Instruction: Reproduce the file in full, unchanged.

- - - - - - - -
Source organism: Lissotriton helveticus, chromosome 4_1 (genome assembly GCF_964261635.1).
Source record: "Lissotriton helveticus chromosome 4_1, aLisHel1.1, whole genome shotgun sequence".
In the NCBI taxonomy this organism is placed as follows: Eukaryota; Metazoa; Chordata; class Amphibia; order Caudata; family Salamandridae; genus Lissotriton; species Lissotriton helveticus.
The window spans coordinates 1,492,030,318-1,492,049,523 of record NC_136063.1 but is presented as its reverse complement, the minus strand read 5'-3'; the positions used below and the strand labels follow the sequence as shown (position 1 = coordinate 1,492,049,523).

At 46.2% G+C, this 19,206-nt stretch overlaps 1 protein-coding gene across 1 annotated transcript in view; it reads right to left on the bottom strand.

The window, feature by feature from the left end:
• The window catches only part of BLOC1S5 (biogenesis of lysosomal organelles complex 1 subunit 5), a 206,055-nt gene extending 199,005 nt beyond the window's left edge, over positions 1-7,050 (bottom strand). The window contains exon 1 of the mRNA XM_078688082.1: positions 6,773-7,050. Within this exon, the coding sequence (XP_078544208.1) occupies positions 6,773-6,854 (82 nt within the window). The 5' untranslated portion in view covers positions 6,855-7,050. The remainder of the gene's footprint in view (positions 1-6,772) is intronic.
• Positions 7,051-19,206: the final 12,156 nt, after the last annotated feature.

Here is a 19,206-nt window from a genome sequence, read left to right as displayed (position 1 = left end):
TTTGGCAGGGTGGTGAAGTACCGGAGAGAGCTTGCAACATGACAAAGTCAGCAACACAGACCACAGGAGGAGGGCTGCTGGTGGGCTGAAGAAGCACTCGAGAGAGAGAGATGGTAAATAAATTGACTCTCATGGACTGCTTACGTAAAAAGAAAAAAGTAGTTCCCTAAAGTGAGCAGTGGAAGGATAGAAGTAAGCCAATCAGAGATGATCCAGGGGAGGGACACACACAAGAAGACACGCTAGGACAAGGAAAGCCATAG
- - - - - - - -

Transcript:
Source organism: Lissotriton helveticus, chromosome 4_1 (genome assembly GCF_964261635.1).
Source record: "Lissotriton helveticus chromosome 4_1, aLisHel1.1, whole genome shotgun sequence".
In the NCBI taxonomy this organism is placed as follows: Eukaryota; Metazoa; Chordata; class Amphibia; order Caudata; family Salamandridae; genus Lissotriton; species Lissotriton helveticus.
The window spans coordinates 1,492,030,318-1,492,049,523 of record NC_136063.1 but is presented as its reverse complement, the minus strand read 5'-3'; the positions used below and the strand labels follow the sequence as shown (position 1 = coordinate 1,492,049,523).

At 46.2% G+C, this 19,206-nt stretch overlaps 1 protein-coding gene across 1 annotated transcript in view; it reads right to left on the bottom strand.

The window, feature by feature from the left end:
• The window catches only part of BLOC1S5 (biogenesis of lysosomal organelles complex 1 subunit 5), a 206,055-nt gene extending 199,005 nt beyond the window's left edge, over positions 1-7,050 (bottom strand). The window contains exon 1 of the mRNA XM_078688082.1: positions 6,773-7,050. Within this exon, the coding sequence (XP_078544208.1) occupies positions 6,773-6,854 (82 nt within the window). The 5' untranslated portion in view covers positions 6,855-7,050. The remainder of the gene's footprint in view (positions 1-6,772) is intronic.
• Positions 7,051-19,206: the final 12,156 nt, after the last annotated feature.

Here is a 19,206-nt window from a genome sequence, read left to right as displayed (position 1 = left end):
TTTGGCAGGGTGGTGAAGTACCGGAGAGAGCTTGCAACATGACAAAGTCAGCAACACAGACCACAGGAGGAGGGCTGCTGGTGGGCTGAAGAAGCACTCGAGAGAGAGAGATGGTAAATAAATTGACTCTCATGGACTGCTTACGTAAAAAGAAAAAAGTAGTTCCCTAAAGTGAGCAGTGGAAGGATAGAAGTAAGCCAATCAGAGATGATCCAGGGGAGGGACACACACAAGAAGACACGCTAGGACAAGGAAAGCCATAG